Hurricane Nate downgraded to tropical storm after making landfall in Mississippi

UNITED STATES (NBC News) - Nate weakened to a tropical storm early Sunday after making landfall near Biloxi, Mississippi, as a Category 1 hurricane that could cause life-threatening storm surges and flooding, forecasters said.

Nate had maximum sustained winds of 45 mph as of 7 a.m. ET. It made a second landfall in Mississippi at around 1:30 a.m. ET, hours after it made a first landfall near the mouth of the Mississippi River in Louisiana, the National Hurricane Center said.

Hurricane warnings for the mouth of the Pearl River on the Louisiana-Mississippi border to the Alabama-Florida border were discontinued, although storm surge warnings were in place for the area, the hurricane center said. The storm was moving north-northeast at 23 mph, which some hoped could minimize the damage.

"We prepared for a bad storm, and hopefully we'll skate through this without a tremendous amount of hurting for people and property," Biloxi Mayor Andrew Gilich said in a telephone interview on MSNBC Saturday night.

As of 9:30 a.m., 33,344 customers in Mississippi were still without power, according to power companies across the state.

Hurricane warnings for New Orleans, which had prompted a curfew in the city, were downgraded to tropical storm warnings and the curfew was lifted.

Officials had warned of potentially dangerous storm surges of 7 to 11 feet in some places on the Mississippi coast, and surges of 6 to 9 feet in a stretch of coast that includes Mobile Bay.

Alabama Power said that 71,000 customers were without power across the state as of 8 a.m. local time. On Dauphin Island near Mobile, authorities said late Saturday that over 4 feet of water and debris was covering a road and power lines were down.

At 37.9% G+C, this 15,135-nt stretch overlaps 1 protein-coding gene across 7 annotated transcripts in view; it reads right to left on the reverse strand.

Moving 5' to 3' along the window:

In Mobile, four shelters were opened and Saturday night around 120 people went there to wait out the storm, Mobile Fire-Rescue public information officer Steve Huffman said on MSNBC.

In New Orleans, Tulane University, which had a total enrollment of more than 13,000 in the 2016-2017 year, closed its campus to everyone but on-campus students and essential personnel. Although the hurricane warnings were downgraded to tropical storm warnings for the city, New Orleans recommended that "people shelter in place and use caution" due to high winds.

The storm had been expected to quickly weaken and become a tropical storm Sunday morning. After landfall in Mississippi, Nate is forecast to move into the Tennessee Valley and Appalachian Mountains through Monday.

The storm has already been blamed for deaths in Nicaragua, Costa Rica and Honduras, officials said. Sixteen people were reported dead in Nicaragua, 10 deaths were reported in Costa Rica and one death was reported in Honduras, officials said.

 

This article originally posted on NBCNews.com


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